"We try to keep him at rest. He would like to re-immerse himself into his frantic activity, but doctors say caution is necessary," he said.
Pictures of Berlusconi's bloodied face dominated Italian newspapers on Monday, with even media usually opposed to the controversial prime minister condemning the attack.
The left-wing daily La Repubblica
said the assault "highlights the degradation of the political climate in Italy".
"Friends and enemies, partisans and opponents must show solidarity" with Berlusconi, it said.
"What is at stake is nothing less than liberty."
James Walston, a professor of Italian politics at the American University of Rome, told Al Jazeera that the attack was likely to see Berlusconi's popularity rise in the short term.
"But whether he is able to use that for political measures ... remains to be seen," he said.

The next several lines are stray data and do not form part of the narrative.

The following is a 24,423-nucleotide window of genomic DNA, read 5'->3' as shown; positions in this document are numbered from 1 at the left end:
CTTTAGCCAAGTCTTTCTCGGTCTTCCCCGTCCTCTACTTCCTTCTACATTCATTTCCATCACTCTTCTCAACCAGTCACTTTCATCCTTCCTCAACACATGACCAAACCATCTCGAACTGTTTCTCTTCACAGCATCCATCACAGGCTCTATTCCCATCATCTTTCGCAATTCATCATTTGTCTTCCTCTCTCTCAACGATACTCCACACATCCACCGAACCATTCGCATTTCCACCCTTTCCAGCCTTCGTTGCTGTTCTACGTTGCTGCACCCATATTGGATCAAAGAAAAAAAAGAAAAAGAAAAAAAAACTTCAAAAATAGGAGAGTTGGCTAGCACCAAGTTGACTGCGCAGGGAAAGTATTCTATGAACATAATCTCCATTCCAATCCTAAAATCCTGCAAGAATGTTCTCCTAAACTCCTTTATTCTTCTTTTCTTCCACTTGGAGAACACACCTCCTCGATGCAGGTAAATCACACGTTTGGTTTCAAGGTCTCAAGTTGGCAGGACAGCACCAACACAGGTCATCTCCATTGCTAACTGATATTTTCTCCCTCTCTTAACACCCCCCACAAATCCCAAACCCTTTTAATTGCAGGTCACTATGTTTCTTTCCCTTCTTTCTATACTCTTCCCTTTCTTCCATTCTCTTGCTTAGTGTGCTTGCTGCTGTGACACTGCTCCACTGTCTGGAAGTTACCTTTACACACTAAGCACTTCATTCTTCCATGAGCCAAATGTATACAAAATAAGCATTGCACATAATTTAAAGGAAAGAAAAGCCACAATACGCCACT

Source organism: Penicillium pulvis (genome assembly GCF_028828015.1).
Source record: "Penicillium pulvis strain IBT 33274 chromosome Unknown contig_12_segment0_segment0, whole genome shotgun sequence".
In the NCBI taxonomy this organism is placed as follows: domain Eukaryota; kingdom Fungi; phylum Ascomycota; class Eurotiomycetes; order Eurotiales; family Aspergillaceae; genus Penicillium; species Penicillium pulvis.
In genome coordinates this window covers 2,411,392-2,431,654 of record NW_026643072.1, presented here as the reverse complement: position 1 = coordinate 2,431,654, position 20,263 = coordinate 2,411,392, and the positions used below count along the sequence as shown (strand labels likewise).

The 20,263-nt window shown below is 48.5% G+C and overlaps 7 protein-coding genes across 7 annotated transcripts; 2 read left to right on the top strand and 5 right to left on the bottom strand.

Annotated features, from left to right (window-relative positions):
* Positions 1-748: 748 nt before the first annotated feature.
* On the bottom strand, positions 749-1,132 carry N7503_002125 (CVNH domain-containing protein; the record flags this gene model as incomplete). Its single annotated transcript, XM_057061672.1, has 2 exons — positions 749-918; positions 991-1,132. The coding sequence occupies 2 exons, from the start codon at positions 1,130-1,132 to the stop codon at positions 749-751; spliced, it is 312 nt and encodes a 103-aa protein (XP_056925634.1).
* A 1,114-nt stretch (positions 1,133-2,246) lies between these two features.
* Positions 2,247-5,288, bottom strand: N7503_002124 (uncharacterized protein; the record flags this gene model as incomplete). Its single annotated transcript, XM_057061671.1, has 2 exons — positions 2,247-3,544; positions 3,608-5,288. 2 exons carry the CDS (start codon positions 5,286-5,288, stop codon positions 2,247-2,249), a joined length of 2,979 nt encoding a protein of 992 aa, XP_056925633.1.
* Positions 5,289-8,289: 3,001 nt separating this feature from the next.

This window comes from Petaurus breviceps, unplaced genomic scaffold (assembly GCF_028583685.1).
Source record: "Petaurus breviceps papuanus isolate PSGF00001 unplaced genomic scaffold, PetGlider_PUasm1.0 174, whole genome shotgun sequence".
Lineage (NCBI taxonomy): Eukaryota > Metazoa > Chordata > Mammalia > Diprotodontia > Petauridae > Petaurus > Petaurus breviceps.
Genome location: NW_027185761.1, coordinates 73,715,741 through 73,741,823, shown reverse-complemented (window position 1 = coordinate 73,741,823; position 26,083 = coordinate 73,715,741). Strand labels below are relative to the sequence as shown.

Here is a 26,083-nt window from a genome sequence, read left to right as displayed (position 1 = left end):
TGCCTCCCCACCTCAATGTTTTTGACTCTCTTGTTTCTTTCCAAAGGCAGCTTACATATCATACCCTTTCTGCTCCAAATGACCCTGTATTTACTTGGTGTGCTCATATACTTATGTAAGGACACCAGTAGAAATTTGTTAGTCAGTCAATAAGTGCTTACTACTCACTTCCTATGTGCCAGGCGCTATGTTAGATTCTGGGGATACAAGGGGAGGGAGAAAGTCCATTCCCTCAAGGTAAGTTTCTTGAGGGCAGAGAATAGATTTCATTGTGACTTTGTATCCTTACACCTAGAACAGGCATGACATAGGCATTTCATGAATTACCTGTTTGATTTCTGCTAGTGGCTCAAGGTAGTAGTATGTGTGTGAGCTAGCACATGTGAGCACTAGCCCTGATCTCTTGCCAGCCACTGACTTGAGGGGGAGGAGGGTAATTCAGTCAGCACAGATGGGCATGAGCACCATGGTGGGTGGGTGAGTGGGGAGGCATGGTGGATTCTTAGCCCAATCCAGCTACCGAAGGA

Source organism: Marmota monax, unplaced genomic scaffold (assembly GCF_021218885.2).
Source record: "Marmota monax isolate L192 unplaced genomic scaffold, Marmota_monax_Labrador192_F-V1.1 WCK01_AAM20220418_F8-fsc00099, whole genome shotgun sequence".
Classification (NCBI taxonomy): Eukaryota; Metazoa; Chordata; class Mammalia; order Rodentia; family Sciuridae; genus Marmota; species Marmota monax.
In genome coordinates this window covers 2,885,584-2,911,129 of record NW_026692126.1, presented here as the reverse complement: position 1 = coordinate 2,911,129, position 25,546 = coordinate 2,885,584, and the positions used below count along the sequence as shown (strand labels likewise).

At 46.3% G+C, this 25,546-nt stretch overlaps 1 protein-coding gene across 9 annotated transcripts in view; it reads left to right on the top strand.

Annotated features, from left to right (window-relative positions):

"His supporters are passionate about him, as his opponents are very, very passionate against him. He's a hugely divisive figure."
The alleged assailant, 42-year-old Massimo Tartaglia, was arrested following the attack and placed in an isolation cell, police said.
Tartaglia is said to have thrown a replica of Milan's gothic cathedral Duomo, which has a metal base and dozens of sharp spires, at the prime minister during a political rally.
The attack comes at the end of a difficult year for Berlusconi.
His popularity recently plummeted after accusations of sexual encounters with escorts, a separation from his wife, the loss of immunity prosecution and the restart of two corruption trials.
The prime minister faces allegations that he paid his British former tax lawyer, David Mills, $600,000 to give false evidence in two trials in the 1990s.
Earlier this month, about 350,000 Italians called for his resignation in what they dubbed the "No Berlusconi Day".
In 2004, an Italian bricklayer hurled a camera tripod at Berlusconi, injuring him slightly on the head.